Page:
Now the pharmaceutical industry could sponsor higher training programmes for nurses by spending a part of the fund year marked for CME. This is not unnecessary or unimaginable proposal. In the developed country, such programmes are available for many decades. Incidentally, we may mention the name of Johnson & Johnson in this regards. They have reserved a major fund for development nurses training and education.

In a hospital 60% to 70% workforce are the nurses, therefore training the nurses is very important. If the pharmaceutical companies spend 10% of their CME (Continuing Medical Education) budget on the nurses’ training, both in the short term and in the long term nation will reap the benefits.

In the short term hospitals will ensure better patient care and the nurses will receive better compensation. In the long term smart boys and girls will find the profession both rewarding and fulfilling. After meeting local demand if only 200,000 nurses work abroad, Bangladesh can earn in excess of USD 8 billion every year. Bangladesh can move from a low income country to a middle income country overnight just through the nursing profession.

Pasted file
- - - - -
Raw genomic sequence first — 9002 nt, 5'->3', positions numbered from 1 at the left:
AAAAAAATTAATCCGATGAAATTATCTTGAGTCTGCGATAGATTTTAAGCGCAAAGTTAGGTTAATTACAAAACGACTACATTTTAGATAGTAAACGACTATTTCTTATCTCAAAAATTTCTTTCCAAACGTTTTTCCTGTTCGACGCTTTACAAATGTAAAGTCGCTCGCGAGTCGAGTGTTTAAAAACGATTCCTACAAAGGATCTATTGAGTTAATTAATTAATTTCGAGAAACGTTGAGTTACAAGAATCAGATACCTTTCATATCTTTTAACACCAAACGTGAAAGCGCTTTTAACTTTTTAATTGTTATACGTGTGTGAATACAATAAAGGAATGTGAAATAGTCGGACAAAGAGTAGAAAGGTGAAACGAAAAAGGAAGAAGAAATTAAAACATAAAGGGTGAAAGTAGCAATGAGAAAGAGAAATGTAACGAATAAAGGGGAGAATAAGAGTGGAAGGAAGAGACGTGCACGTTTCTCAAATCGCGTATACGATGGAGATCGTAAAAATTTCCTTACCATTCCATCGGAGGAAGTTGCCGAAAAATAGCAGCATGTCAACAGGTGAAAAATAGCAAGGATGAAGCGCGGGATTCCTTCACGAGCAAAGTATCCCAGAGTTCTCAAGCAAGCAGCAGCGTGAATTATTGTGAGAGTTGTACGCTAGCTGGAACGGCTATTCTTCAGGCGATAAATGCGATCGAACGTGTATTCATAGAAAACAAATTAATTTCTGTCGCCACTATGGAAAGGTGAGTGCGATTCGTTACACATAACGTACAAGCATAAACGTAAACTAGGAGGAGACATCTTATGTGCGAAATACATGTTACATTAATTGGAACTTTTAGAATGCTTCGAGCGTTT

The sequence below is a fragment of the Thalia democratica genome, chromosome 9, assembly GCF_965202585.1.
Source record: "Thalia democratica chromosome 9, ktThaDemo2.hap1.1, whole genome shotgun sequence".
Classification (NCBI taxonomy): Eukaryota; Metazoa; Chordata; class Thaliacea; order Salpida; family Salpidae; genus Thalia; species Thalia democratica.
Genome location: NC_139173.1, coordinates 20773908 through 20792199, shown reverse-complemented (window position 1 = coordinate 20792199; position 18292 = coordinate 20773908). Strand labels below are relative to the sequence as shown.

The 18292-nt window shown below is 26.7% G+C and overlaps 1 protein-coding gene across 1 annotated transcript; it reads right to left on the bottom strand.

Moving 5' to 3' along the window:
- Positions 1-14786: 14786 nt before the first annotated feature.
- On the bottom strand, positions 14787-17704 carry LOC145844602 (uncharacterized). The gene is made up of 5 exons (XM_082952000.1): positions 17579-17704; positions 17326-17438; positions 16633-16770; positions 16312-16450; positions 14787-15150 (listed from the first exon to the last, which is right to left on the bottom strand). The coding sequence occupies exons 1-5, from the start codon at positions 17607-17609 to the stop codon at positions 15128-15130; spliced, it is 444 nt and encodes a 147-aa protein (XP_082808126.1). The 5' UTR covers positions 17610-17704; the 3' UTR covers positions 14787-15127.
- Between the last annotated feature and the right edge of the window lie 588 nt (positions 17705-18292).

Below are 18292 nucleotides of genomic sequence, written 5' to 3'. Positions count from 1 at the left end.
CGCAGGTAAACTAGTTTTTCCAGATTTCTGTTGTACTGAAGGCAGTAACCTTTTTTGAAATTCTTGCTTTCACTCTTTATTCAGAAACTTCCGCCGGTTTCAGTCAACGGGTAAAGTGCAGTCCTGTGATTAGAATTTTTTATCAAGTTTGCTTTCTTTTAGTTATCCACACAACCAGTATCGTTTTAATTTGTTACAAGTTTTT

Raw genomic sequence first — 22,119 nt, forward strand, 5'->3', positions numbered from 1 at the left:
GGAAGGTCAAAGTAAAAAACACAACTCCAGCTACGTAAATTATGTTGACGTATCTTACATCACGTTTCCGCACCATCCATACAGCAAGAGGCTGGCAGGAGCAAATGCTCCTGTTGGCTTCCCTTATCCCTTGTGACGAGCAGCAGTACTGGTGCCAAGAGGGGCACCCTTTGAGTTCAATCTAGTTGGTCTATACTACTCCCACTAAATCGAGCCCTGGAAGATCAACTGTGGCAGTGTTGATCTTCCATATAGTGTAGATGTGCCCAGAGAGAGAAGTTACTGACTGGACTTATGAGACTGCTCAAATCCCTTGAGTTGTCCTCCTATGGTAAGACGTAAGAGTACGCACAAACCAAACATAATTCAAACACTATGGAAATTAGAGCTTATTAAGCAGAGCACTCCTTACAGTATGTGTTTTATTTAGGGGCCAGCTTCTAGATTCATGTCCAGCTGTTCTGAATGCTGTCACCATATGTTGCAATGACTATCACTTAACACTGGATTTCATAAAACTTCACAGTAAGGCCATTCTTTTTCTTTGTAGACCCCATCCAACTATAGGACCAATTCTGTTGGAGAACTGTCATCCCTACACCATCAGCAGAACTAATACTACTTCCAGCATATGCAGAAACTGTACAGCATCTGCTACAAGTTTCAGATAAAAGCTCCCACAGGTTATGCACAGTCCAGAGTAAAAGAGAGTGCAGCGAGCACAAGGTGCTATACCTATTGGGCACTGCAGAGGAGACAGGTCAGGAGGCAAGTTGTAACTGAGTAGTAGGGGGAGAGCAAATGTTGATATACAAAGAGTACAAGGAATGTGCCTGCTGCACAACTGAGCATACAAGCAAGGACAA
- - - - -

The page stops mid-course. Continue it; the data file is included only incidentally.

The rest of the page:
Former Health and Family Welfare secretary Mr Muhammad Ali said, “As told by our honourable Prime Minister, much larger section of our people could receive healthcare through the implementation of public private partnership in the health care delivery system.

At present there are more than 10,000 community health clinic. If the nurses and health workers of these clinics could better training then they would be able to deliver better health care to the people at the grassroots in the remote rural areas. In places where number of trained doctors and nurses are inadequate for proper healthcare delivery then emergency healthcare may be provided through tele-medicine. This will definitely help Bangladesh to achieve millennium development goals (MDGs).”